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[Drawing] Addicts
September 21, 2009
Hi

Are you addicted to drawing sites? I know I am!

Recently, I joined a site called "Stumbleupon". Once you join, you get a Stumble button on your Toolbar and you click it to get transported to random sites. Of course, I chose Art sites only!

I have had a great time stumbling into all these different artistic places.

However, I was really surprised when I stumbled onto a technique that is being used to produce painted pictures.

The artist simply has to enlarge a photo, trace it, and copy that tracing to canvas. Then, they paint it. Apparently, this is being done to save time when an artist has a few orders to fulfill.

I used to be impressed by how realistic some paintings are. I feel differently now that I'm aware they are probably traced.

I feel sad that this technique is being used. I know I'll be looking for imperfections and some wonky lines before I admire the next painting!

Surely these artists would feel unsatisfied when they viewed their work? They've gone to all the trouble to mix colors and apply them. Yes, that's a skill in itself, but what happened to their originality? The two should go hand in hand.

It really doesn't matter how long it takes to produce any type of artwork. The end result is usually spectacular when the artist applies his/her heart and soul. That's where the attraction is.

I'm not in a position to judge the artists who do this, if they are satisfied then so be it. It's just sad, that's all.

Most of us use tracing to help us learn, don't feel ashamed or embarrassed to do that. We simply need to remember that the reward is in what we can eventually produce from within.


What's New at AllAboutDrawings.com

I have done a list all of the free drawing programs, that I know, use and love.

I use each program for something different - that's only because I haven't taken the time to learn one thoroughly!

I want to reassure you that I don't tinker with my drawings on the site. What you see is what I drew. I wouldn't be satisfied with my drawings if I improved them via an image program. That's not me.

If I find a tutorial on how to add text to an image, or something else along those lines, I usually download the program so I can follow the tutorial.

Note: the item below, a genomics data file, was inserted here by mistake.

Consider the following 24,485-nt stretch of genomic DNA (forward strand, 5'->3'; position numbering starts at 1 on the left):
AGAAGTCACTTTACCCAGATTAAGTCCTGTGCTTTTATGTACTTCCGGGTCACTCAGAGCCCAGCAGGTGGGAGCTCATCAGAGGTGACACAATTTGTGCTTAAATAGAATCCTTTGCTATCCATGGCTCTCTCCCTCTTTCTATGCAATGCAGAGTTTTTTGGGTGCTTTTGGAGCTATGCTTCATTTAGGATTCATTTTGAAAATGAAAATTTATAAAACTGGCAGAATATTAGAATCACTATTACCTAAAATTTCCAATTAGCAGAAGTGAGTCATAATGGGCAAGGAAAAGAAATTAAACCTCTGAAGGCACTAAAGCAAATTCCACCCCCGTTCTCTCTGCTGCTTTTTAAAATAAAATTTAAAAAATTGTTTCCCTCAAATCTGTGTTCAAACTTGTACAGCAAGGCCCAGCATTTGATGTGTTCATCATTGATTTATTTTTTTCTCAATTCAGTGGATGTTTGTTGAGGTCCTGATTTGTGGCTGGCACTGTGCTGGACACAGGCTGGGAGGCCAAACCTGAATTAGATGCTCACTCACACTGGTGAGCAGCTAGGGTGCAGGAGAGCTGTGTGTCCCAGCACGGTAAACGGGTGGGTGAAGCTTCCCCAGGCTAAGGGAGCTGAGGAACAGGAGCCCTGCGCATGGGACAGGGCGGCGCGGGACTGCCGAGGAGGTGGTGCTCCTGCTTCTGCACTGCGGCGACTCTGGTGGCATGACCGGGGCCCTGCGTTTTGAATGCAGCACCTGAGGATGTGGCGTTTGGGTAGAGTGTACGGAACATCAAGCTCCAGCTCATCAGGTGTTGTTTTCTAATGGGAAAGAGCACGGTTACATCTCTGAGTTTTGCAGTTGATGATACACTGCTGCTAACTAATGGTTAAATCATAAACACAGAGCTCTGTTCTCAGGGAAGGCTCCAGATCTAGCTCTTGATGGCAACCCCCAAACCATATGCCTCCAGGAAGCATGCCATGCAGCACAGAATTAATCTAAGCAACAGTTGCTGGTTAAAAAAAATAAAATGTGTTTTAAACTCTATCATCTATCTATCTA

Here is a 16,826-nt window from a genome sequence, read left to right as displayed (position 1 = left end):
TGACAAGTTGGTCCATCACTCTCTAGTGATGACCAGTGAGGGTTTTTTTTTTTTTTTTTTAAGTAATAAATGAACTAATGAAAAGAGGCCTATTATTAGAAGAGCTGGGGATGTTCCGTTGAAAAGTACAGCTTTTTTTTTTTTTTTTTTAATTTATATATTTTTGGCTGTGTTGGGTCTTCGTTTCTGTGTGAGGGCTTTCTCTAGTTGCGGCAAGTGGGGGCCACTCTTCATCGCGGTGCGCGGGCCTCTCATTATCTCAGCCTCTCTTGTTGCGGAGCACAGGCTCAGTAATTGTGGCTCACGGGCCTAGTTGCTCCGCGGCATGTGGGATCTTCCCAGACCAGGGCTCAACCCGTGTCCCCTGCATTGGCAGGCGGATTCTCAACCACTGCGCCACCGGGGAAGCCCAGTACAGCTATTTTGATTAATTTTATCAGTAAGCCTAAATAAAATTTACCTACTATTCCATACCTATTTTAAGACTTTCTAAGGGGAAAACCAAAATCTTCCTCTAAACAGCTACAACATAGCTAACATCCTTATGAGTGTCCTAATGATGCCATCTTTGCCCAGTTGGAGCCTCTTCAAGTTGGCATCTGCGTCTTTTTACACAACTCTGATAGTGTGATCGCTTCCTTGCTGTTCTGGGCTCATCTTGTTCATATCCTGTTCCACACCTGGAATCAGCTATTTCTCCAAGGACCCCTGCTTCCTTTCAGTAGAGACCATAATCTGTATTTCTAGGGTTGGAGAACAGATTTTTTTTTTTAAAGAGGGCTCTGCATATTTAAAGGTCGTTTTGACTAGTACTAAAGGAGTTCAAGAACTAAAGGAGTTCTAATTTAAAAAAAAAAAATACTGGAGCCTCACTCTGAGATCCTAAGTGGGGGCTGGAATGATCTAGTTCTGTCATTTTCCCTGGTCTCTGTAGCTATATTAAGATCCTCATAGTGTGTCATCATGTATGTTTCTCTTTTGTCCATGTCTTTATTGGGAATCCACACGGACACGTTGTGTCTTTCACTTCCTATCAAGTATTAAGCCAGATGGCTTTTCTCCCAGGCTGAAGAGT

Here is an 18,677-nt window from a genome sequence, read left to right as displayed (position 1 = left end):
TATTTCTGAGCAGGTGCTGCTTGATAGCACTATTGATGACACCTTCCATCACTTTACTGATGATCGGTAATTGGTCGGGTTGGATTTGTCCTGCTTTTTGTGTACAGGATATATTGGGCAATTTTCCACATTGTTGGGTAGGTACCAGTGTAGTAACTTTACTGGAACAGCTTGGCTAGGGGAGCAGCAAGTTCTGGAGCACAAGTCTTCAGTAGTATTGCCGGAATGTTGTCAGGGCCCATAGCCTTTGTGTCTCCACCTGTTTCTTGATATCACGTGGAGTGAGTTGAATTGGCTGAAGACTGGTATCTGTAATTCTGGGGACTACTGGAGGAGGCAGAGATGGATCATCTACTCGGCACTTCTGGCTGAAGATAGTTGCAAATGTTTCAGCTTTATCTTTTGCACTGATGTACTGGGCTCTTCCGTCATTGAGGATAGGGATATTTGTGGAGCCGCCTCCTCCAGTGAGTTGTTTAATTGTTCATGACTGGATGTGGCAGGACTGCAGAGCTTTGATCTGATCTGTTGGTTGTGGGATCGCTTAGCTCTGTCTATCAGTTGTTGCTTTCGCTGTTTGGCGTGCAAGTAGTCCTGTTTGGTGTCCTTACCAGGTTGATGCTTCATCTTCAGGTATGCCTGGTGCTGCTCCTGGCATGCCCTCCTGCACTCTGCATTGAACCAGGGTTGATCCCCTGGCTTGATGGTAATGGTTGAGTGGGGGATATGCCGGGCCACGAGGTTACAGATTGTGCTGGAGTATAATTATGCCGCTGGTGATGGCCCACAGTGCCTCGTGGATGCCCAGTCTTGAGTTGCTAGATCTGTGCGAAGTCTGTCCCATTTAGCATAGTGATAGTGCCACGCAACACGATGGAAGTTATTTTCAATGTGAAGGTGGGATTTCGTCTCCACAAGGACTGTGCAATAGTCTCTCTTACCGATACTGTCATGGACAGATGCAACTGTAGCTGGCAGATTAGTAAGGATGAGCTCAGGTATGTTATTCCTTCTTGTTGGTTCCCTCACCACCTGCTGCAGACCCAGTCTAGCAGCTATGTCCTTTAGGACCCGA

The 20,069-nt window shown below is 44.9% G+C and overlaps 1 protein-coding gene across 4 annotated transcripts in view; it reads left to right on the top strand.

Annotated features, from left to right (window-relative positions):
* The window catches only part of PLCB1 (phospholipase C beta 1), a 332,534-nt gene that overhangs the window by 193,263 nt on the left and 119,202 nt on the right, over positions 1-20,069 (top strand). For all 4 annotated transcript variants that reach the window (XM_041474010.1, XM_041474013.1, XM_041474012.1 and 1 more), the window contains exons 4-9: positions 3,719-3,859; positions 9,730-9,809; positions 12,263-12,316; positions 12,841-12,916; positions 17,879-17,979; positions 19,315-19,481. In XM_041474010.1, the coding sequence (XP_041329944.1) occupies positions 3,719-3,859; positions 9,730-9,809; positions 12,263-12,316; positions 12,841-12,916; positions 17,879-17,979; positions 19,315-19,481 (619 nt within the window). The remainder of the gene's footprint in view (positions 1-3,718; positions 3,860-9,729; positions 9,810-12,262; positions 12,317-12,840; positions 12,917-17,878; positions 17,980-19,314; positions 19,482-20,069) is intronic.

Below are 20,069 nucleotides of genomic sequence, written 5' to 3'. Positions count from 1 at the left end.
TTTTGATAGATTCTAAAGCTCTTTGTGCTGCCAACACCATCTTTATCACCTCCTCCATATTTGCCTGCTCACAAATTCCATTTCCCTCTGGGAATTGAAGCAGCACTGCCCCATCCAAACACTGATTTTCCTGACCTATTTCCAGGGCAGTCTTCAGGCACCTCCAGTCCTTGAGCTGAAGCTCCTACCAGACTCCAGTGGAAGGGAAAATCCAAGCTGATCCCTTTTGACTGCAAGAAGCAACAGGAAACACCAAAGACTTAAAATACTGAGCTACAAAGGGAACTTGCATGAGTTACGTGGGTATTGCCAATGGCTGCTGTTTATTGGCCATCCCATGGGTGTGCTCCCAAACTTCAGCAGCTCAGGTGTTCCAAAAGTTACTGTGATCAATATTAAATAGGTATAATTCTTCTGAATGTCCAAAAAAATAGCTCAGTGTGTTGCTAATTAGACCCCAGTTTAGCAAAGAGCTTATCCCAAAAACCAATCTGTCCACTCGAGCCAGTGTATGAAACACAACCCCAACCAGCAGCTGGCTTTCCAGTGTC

Anyway, as you will see, I have quite a few favorites.

Mostly, they all do similar things but each is good in its own right. I thought it would be good to share them with you.

I hope you enjoy having a fiddle with them!


Your Drawings

Take a look at all of your drawings that were submitted in the last month.

Wow! I'd like to thank all of you for participating. Everyone is going ahead in leaps and bounds. I love to see follow up work and to watch each artist grow.


If you want to find your own drawing, just put your first name, or the title of your drawing, in the Google search bar on my site. That search bar is also found on most pages of allaboutdrawings.com.

The Drawings Blog is available too, it shows 20 of the latest pages to be added to the site.


Your Feedback

Thank you for writing to me last month, the response was overwhelming, and each email was beautiful.

Mif (aka Carl) sent me a good analogy that I want to share, I think it is so appropriate.

He said: "What is "A real artist" anyway? That's a bit like saying someone isn't a real pilot, because they only fly a light aircraft for fun as opposed to someone who pilots British Airways. Just because you don't fit every definition of "artist" doesn't mean you aren't one."

Thanks Mif, that is so right.

I also came away from reading all of those emails, reassured that most of you are learning something from my site. I am so proud to be surrounded by such wonderful people.

In summary of last month's newsletter, I need you to know that I wasn't offended by the comment. I am happy wearing a coat that says "Hobby Artist", that suits me fine.


Tip of the Month

Here's another trick you can use to improve your drawing skills. If you are right-handed, try drawing with your left hand, and vice versa.

It really helps your hand-eye co-ordination.

Once you start to get the hang of that, put a pencil in both hands and practice being ambidextrous. Try to draw symmetrical forms like a vase, where one side is a mirror of the other. I found it helped to mark some guide lines on my paper first.

This tip will certainly get your artistic brain into gear!

If you get frustrated too easily, just try it for a couple of minutes at a time.

I really enjoy doing this, and sometimes I even impress myself. Of course, I always make a note underneath the drawing to say that it was done with my left hand! I don't want to give myself a heart attack when I look back at my work.

Remember, whatever you do, just have fun.


Do you have a question about drawing? Before you write to ask that question, you'll probably find the answer in the frequently asked questions.



, thank you for taking time out of your busy day to read this issue.

You are welcome to reply to this email if you want to get in touch with me.

I hope you are well and happy,

Kerry.

www.AllAboutDrawings.com

"Art although produced by man's hands, is something not created by hands alone, but something which wells up from a deeper source out of our soul." - Vincent Van Gogh


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